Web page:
Racial Disparities in Perinatal HIV Infections Decline Slightly

But African-Americans and Hispanics still account for lion's share of new diagnoses

MONDAY, Feb. 8 (HealthDay News) -- Racial disparities in perinatal HIV diagnoses have declined in recent years, although African-Americans and Hispanics still account for the majority of infections, according to research published in the Feb. 5 issue of the U.S. Centers for Disease Control and Prevention's Morbidity and Mortality Weekly Report.

Margaret A. Lampe, R.N., and colleagues at the CDC's National Center for HIV/AIDS, Viral Hepatitis, STD, and TB Prevention in Atlanta analyzed 2004 to 2007 data from 34 states on perinatal HIV infection.

The researchers found that, since the early 1990s, the annual number of perinatal diagnoses of HIV and AIDS infection has declined by 90 percent. Of all the perinatal HIV infections from 2004 to 2007, 69 percent occurred in African-Americans, while Hispanics or Latinos accounted for a further 16 percent, giving average annual perinatal HIV diagnosis rates for African Americans, Hispanics and Caucasians of 12.3, 2.1 and 0.5 per 100,000 children, respectively, the investigators discovered. They also found that the racial disparity narrowed from 2004 to 2007, with diagnoses decreasing from 14.8 to 10.2 per 100,000 in African-Americans and from 2.9 to 1.7 in Hispanics.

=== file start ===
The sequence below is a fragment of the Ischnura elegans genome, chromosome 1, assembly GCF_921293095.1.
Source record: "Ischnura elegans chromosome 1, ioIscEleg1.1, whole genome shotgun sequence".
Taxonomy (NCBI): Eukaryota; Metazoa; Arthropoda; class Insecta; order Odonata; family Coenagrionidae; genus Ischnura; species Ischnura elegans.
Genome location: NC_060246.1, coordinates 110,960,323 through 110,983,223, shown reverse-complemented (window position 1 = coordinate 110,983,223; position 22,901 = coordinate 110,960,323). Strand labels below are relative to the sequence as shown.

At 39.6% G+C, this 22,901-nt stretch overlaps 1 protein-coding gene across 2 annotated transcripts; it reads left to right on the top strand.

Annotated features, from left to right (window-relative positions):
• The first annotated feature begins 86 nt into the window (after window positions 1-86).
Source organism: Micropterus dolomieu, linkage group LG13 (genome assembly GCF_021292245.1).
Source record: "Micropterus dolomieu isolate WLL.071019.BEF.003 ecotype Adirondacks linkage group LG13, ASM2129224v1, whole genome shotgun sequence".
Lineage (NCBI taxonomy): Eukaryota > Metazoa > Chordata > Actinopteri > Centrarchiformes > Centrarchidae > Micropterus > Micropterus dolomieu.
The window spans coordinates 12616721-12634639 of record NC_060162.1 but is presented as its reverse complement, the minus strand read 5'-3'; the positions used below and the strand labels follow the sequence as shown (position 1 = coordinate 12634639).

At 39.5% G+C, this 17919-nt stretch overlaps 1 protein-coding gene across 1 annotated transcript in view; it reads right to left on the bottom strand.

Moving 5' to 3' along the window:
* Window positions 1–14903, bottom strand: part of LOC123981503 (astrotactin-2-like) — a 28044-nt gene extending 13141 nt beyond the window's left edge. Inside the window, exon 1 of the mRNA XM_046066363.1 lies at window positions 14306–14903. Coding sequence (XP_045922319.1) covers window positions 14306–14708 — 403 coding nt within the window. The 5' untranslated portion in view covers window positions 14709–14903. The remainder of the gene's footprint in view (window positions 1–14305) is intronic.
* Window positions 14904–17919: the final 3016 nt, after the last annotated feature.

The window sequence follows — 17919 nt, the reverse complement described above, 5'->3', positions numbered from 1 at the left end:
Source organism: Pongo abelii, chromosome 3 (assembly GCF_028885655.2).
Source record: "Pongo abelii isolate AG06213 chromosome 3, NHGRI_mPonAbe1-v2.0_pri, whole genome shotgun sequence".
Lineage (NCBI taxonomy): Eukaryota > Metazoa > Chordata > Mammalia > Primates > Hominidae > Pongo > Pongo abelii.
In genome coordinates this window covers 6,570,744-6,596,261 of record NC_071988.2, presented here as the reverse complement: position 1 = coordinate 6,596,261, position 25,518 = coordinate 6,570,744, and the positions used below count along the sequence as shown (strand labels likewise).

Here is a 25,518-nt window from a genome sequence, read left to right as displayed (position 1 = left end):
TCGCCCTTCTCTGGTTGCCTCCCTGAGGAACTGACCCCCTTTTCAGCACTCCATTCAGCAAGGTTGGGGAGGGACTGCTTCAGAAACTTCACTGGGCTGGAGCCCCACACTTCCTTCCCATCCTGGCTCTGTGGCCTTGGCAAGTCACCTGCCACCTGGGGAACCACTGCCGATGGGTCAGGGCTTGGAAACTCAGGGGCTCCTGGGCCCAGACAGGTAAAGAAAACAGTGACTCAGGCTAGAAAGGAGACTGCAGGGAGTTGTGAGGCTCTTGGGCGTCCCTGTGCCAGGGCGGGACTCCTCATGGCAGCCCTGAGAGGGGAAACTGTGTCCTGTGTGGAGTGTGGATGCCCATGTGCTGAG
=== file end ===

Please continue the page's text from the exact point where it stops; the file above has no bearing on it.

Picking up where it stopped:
"To further reduce perinatal HIV transmission and racial/ethnic disparities, HIV-infected pregnant women, and particularly black and Hispanic women, should receive timely prenatal care, early antiretroviral treatment, and other recommended interventions," the authors write.

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